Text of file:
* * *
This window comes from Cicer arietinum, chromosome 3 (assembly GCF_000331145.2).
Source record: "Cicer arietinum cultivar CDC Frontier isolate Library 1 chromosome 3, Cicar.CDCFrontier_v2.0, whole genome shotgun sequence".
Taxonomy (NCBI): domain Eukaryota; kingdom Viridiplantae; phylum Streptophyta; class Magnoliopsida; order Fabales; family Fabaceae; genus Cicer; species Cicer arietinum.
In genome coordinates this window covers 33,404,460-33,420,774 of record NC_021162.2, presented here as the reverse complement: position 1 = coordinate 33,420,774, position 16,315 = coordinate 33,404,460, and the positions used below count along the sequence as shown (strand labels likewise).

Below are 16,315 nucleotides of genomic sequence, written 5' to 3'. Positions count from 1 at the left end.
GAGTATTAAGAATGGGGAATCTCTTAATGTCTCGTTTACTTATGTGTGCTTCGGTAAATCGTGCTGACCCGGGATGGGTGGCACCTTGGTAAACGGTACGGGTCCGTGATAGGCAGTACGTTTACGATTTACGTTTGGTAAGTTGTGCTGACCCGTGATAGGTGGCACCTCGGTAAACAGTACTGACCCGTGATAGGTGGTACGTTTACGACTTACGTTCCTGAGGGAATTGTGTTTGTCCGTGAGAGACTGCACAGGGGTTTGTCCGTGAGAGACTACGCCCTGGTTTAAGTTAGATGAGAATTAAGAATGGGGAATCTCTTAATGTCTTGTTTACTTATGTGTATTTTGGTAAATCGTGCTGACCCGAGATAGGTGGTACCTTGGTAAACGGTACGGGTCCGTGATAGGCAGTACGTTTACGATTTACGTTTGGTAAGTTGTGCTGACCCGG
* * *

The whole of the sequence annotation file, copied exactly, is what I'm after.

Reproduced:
This window comes from Cicer arietinum, chromosome 3 (assembly GCF_000331145.2).
Source record: "Cicer arietinum cultivar CDC Frontier isolate Library 1 chromosome 3, Cicar.CDCFrontier_v2.0, whole genome shotgun sequence".
Taxonomy (NCBI): domain Eukaryota; kingdom Viridiplantae; phylum Streptophyta; class Magnoliopsida; order Fabales; family Fabaceae; genus Cicer; species Cicer arietinum.
In genome coordinates this window covers 33,404,460-33,420,774 of record NC_021162.2, presented here as the reverse complement: position 1 = coordinate 33,420,774, position 16,315 = coordinate 33,404,460, and the positions used below count along the sequence as shown (strand labels likewise).

Below are 16,315 nucleotides of genomic sequence, written 5' to 3'. Positions count from 1 at the left end.
GAGTATTAAGAATGGGGAATCTCTTAATGTCTCGTTTACTTATGTGTGCTTCGGTAAATCGTGCTGACCCGGGATGGGTGGCACCTTGGTAAACGGTACGGGTCCGTGATAGGCAGTACGTTTACGATTTACGTTTGGTAAGTTGTGCTGACCCGTGATAGGTGGCACCTCGGTAAACAGTACTGACCCGTGATAGGTGGTACGTTTACGACTTACGTTCCTGAGGGAATTGTGTTTGTCCGTGAGAGACTGCACAGGGGTTTGTCCGTGAGAGACTACGCCCTGGTTTAAGTTAGATGAGAATTAAGAATGGGGAATCTCTTAATGTCTTGTTTACTTATGTGTATTTTGGTAAATCGTGCTGACCCGAGATAGGTGGTACCTTGGTAAACGGTACGGGTCCGTGATAGGCAGTACGTTTACGATTTACGTTTGGTAAGTTGTGCTGACCCGG